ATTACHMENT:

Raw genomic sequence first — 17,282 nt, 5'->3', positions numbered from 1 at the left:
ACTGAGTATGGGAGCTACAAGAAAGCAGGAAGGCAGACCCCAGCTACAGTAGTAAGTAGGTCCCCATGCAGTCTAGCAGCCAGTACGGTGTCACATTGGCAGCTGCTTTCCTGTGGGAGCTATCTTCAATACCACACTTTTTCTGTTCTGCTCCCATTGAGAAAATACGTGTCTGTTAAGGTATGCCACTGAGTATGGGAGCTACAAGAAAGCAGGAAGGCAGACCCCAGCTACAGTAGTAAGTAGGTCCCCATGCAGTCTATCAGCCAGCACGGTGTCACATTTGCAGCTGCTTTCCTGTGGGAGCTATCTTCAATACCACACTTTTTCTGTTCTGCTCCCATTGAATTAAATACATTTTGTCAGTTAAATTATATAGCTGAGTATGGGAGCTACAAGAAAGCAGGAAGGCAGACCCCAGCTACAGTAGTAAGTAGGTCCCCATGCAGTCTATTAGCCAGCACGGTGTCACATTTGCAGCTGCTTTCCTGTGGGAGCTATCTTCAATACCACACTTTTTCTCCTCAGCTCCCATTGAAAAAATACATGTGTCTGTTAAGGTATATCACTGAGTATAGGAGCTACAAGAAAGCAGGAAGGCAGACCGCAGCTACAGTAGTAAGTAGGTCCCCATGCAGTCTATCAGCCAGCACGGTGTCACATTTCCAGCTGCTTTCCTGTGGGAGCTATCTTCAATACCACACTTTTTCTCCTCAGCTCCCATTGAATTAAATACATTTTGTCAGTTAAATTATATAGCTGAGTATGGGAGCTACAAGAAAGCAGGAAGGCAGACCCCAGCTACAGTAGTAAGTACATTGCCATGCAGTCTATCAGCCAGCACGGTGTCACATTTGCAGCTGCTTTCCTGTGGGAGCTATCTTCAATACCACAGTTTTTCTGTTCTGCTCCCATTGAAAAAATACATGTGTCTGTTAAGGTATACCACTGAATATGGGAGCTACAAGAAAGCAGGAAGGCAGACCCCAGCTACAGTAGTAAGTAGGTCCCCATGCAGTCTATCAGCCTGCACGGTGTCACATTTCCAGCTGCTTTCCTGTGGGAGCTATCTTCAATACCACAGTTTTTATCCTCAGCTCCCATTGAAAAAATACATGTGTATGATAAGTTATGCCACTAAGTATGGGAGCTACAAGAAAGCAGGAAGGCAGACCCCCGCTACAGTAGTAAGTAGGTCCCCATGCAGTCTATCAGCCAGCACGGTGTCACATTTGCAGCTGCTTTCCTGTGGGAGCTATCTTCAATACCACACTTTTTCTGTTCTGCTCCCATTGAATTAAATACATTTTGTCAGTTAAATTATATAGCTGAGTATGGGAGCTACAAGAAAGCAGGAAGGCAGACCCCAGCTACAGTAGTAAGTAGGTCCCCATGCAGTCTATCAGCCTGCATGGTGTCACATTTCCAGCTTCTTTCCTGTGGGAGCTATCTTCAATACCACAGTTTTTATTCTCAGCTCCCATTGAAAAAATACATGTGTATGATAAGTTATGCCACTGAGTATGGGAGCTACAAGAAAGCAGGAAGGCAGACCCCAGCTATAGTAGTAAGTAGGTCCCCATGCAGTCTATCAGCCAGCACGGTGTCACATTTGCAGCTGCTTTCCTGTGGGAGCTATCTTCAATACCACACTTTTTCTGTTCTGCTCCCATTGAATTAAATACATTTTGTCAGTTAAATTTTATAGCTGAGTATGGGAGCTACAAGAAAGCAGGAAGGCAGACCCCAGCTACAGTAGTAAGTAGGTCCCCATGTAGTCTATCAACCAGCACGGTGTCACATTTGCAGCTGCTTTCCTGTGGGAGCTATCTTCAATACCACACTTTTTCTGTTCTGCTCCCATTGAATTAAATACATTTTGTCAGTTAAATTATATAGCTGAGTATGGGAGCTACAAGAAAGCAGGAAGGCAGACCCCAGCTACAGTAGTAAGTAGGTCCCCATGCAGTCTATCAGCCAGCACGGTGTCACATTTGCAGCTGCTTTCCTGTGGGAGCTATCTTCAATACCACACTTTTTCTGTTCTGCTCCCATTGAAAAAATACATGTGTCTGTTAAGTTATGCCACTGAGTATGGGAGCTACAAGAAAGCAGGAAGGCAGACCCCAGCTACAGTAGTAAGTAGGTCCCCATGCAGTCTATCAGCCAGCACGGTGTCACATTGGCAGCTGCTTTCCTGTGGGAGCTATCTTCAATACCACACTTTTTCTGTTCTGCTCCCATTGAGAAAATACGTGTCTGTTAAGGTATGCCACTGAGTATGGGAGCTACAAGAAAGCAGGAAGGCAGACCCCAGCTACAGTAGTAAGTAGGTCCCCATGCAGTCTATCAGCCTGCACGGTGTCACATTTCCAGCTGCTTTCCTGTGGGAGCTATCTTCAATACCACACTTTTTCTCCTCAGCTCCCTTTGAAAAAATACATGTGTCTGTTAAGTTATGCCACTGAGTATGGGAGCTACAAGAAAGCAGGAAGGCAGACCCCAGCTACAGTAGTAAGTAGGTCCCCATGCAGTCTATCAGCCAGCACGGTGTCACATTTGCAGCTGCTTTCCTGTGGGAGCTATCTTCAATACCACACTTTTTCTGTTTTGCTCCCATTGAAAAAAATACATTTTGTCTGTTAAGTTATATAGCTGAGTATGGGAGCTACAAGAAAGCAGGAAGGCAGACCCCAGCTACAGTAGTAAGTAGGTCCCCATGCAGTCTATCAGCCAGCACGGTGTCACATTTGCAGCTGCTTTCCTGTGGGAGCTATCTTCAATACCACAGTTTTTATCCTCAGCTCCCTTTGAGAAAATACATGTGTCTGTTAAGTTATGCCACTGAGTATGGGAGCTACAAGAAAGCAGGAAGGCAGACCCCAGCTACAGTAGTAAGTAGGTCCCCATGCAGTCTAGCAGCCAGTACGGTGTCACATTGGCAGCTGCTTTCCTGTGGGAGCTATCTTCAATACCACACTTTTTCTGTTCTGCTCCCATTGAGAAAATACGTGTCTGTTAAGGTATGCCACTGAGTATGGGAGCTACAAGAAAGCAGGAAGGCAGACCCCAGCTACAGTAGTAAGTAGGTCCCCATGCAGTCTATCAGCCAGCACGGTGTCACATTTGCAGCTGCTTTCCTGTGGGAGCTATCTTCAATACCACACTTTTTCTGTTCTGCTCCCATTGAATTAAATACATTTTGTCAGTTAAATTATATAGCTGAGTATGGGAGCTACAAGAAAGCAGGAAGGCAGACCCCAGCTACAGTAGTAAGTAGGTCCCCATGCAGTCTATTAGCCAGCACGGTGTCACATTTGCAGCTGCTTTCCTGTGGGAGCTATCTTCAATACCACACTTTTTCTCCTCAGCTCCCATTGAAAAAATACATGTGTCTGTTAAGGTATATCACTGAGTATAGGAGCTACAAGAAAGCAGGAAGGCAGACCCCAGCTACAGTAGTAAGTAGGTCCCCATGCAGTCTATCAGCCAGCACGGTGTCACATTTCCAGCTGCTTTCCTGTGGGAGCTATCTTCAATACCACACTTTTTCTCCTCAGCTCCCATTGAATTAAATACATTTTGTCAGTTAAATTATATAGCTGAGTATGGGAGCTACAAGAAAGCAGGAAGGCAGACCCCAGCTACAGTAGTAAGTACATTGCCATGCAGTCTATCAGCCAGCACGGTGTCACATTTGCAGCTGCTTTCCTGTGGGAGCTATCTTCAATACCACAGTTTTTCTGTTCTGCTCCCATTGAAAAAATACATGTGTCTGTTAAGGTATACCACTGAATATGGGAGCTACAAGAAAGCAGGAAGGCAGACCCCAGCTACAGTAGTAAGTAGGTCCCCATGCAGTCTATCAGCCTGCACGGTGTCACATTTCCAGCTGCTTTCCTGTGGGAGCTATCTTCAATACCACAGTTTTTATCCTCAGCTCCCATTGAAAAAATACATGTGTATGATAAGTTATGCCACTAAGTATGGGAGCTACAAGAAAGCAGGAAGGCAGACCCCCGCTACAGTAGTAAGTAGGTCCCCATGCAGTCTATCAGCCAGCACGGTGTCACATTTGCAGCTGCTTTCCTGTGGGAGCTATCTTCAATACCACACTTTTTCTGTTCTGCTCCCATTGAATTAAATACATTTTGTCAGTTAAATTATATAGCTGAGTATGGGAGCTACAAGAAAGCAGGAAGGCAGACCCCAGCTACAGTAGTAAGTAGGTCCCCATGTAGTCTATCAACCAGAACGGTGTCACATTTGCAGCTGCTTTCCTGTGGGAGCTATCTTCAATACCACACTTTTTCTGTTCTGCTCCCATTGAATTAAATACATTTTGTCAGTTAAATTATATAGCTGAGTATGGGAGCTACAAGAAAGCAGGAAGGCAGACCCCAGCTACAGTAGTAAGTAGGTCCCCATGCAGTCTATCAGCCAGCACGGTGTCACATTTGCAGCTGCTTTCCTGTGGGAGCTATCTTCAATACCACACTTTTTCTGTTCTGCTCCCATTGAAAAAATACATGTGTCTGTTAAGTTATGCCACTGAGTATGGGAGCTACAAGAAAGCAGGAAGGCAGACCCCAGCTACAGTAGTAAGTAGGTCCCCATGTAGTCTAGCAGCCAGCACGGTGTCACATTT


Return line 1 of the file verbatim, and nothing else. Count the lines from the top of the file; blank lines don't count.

Raw genomic sequence first — 17,282 nt, 5'->3', positions numbered from 1 at the left: